I’m 21 years old and found my first property to start my investing career, dont worry havent quit my 5200/month job yet. :smile Currently im living in a house purchased last October for 174000 and down to 155000 and renovating the house to sell for around 200000. Im moving to a larger city with more potential.
Planning on a Lease/Option, and renting the property out…
- 3 bed, 2 bath
- Nice neighborhood
- Extremly good shape, older couple…
- 25,000 under median sold, MLS in 2007
- Asking 152,900 – Median 178,000
- Houses like this rent from 900 to 1200 a month in the area
- 900 miles away…im moving there in January
- talking by e-mail…wanted to take my first deal slow, getting the feet wet so to speak.
I wanted to purchase two homes in the next couple months with nothing down, lease to own both of them until my home sells. Keeping the profit i get from my home as reserves for the next venture.
Your input is greatly appreciated…
Mike is definitely the expert re: rentals in this forum so any advice that he gives is usually pretty good.
One thing to keep in mind re: L/Os is that you can throw “market rent” out of the window. You are the bank in this deal. You need to charge what a bank would charge for a mortgage of your sale price (175k) plus a little extra since you are taking the risk on the t/b. Ex) 175k mortgage @ 10% = 1550/mo. I would charge the t/b 1450-1550/mo. with 3-5% down. Keep in mind that their credit is shot so they have very few options. Sometimes you are their only hope for owning a home. Always remember that you are helping them. Good Luck
Misunderstanding… the house i own now (174000) i am going to list and sell…
the house im trying to L/O is for 152,900, which was the one i was going to rent out for 1200 a month…
probably the same deal though cause i should be looking for houses for wholesale prices instead of retail. im guessing the 100000 range right?
beside the potential money losing rental two, you have two more immediate problems.
first, you state what the median priuce sold is for the area, but what are comparable sales telling you the value of the house is?. Median value of property sold tell you absolutely noithing as to whteher this property is priced correctly.
Second, you are out of step with reality if you thing you are going to purchase non-owner occupied properties with zero down. I doubt lenders will even accept a 20% owner carry back on top of a conventional 80% first deed in this market.
just curious, but why couldn’t he buy it with 0 down?
If the house is worth 150k definitely get 5% down from your t/b. This deal can work but you just need to make sure that you get enough $ down to cover your payments for a month or two if the buyer flakes out (which at least half do). That should give you enough time to find another buyer.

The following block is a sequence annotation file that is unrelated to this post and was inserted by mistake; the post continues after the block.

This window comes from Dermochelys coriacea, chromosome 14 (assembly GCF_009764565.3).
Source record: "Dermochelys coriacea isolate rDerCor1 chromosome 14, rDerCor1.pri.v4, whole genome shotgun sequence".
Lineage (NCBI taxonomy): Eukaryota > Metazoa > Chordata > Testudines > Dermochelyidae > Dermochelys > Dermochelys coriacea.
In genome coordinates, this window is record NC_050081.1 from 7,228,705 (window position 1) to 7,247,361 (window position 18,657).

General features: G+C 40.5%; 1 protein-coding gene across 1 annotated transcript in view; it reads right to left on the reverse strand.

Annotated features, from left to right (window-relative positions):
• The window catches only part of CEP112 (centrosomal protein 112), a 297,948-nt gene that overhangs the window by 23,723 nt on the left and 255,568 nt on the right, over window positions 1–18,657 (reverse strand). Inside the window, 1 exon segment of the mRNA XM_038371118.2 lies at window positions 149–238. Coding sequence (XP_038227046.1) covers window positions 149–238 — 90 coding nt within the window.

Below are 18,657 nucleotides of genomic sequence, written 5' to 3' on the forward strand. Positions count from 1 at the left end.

My idea is…
buying the house from the owner for 150000 with owner financing with zero down not sure what kind of intrest they would offer…
or with a L/O deal over a four year lease or less…
im going to turn around and rent the property out for 1000 to 1200 per month letting the renters pay the payment…
negative cash flow is not a problem considering i havent quit my job yet…
before going through with the deal i am going to build a renters list knowing that i can rent it out for that much so i dont get stuck in a hole…
Im not sure what the comps are in the area…
my goal is to do at least two deals like this every year until i have twenty houses then sell ten and own ten free and clear…if stuff happens faster then good if not i should be able to do two a year no problem…
Would this be a smart deal to start up on or go after cheaper properties?
Operating expenses are all those expenses that are associated with operating rentals, except the debt service. Advertising, taxes, insurance, maintenance, vacancies, entity maintenance, legal expenses, management, evictions, court costs, damage done by tenants (in excess of the deposit), utilities paid by the owner, etc, etc, etc, I could go on and on.
Gross rents - operating expenses = NOI (net operating income).
NOI - mortgage payment (debt service) = cash flow
even while the Kool-aid drinking of the lending world was still in progress, doing 100% for a NOO was pretty difficult. These days I would have to guess that its pretty much impossible, but a loan broker could probably answer that with some certainty.
As for owner financing, sure it is possible, but only a fool would carryback the entire amount of the purchase.
My personal opinion is your “deal” is definitely not a “deal” at all. However, that is not to say you are not thinking the right way. Take it slow like you said. Don’t jump into a bad deal…that’s a fast way to bring your real estate career to a screeching halt before it ever get’s started.
Just because the numbers don't work on this one, don't be afraid to post the next "deal" you come across on this board for advice. Most people won't look at your post and scream your "deal" is a TERRIBLE DEAL or a HUGE LOSER or that your idea is a TERRIBLE IDEA or anything similiar to that kind of response.
Mike is in an area where you can buy homes for $25,000 to $30,000, and rent them for $700/month
There is NO WAY your buying for that kind of money in the Northeast. Figure a 3 bedroom single family home in a decent neighborhood will bring $1500/month. In order to buy that kind of house your going to spend around $125,000. AND THAT’S AN OUTRIGHT STEAL! So if you were to use Mike’s number’s up here in New England…YOU WOULDN’T OWN ANY PROPERTY!